The Act under Section 3(2) of the Act provides for access to public records and information but there are also exemptions to the release of certain public records within the Act. The beauty of the Act is that it places the burden of proof on the public institutions to explain why access to information is denied rather with the requester. Therefore, the person making the request for information does not usually have to give an explanation or reason for requesting for information, but if the information is not disclosed within the 7 days timeline; then there is a valid reason for the requester to seek legal redress on the matter.
What is interesting to date is that after one year of the existence of the Act, both the Ministry of Aviation and the Office of the President have not effectively complied with the provisions of the Act. For instance, normally both Mr. Falana and SERAP’s request for information should be sent directly to designated FOI contact within these respectively offices but with the lack of visible compliance on the part of the Ministry and the Office of the President with the provisions of the Act then they are only doing what any reasonable person would do. The Act also places an obligation on public authorities to provide a publication scheme which informs the general public about the type of information they could response under the FOI Act but with such publication scheme unavailable it makes it harder to extract information from the public authority.
However, The Act also recognises that there may be valid reasons for withholding information requested for by the requester and that is because the information might be one of the many areas exempted under the law such as:
· Information about investigations and proceedings conducted by public authorities;
· Court records;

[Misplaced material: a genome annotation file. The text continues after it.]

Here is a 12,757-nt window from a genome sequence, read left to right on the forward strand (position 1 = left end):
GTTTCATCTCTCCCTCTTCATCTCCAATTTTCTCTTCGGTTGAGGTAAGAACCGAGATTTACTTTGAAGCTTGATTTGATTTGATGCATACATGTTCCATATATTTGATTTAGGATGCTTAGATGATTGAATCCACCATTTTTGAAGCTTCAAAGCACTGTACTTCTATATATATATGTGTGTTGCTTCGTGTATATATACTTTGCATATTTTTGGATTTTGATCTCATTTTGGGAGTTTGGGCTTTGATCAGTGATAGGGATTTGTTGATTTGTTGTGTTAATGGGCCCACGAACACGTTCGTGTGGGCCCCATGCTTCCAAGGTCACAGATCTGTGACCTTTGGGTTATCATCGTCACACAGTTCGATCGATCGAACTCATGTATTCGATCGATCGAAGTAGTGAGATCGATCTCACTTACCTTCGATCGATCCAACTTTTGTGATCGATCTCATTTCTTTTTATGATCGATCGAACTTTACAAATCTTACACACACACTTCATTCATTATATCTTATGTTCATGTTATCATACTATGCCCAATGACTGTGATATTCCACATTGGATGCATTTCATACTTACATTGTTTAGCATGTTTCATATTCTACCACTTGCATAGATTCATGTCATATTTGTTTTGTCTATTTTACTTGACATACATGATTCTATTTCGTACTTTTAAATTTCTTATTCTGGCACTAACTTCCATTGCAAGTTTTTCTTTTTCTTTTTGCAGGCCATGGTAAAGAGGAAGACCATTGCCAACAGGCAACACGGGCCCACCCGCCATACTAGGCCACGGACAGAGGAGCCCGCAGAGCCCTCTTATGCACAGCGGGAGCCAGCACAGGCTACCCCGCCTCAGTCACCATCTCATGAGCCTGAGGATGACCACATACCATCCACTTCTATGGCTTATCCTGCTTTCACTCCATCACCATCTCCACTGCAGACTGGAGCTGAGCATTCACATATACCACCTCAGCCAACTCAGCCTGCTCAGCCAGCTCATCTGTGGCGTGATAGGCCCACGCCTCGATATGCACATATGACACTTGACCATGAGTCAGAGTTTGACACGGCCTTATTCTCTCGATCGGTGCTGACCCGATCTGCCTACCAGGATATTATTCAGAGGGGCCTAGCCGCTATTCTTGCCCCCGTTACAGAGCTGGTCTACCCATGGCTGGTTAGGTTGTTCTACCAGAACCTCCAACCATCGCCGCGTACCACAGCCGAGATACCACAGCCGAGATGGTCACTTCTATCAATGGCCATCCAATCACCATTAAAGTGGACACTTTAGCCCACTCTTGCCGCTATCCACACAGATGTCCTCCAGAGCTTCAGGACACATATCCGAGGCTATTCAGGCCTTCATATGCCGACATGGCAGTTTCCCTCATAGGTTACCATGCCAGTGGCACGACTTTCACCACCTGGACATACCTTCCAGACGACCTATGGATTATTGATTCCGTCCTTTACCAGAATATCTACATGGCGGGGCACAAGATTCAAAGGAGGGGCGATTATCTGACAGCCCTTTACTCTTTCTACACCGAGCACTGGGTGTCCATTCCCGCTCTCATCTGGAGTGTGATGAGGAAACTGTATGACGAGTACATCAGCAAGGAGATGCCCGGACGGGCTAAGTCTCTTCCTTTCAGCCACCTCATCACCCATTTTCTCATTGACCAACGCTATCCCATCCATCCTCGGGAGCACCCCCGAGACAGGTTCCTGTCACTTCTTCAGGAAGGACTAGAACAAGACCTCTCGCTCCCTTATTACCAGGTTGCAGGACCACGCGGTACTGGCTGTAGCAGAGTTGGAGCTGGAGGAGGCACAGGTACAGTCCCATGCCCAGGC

· The interests of Nigeria abroad;
· The prevention or detection of crime; or
· Information relating to personal information and others etc
If a public institution decides to refuse a request for information under the exemption listed above or others, then it is a requirement by law that the public institution inform the requester of the refusal within 7 days of receiving the request under the Freedom of Information Act 2011.
It is important that when public institutions are refusing a request for information because part of the request falls under an exemption that they are not withholding an entire document. The public institution can still provide a redacted version of the document along with a refusal notice stating why some of the information cannot be released.
Thus, when a public institution decides to refuse a request for information, it is important that they explain which exemption or exemptions you have applied, why you have applied them and, where appropriate, fully explain the public interest factors for and against disclosure.
At least, we are aware that the court is willing to intervene to ensure compliance with the decision of the Federal High Court, today in Abuja ordering the Clerk of the National Assembly to release to the Legal Defence and Assistance Project (LEDAP), details of the salaries, emoluments and allowances that were collected by national legislators between 2007 and 2011.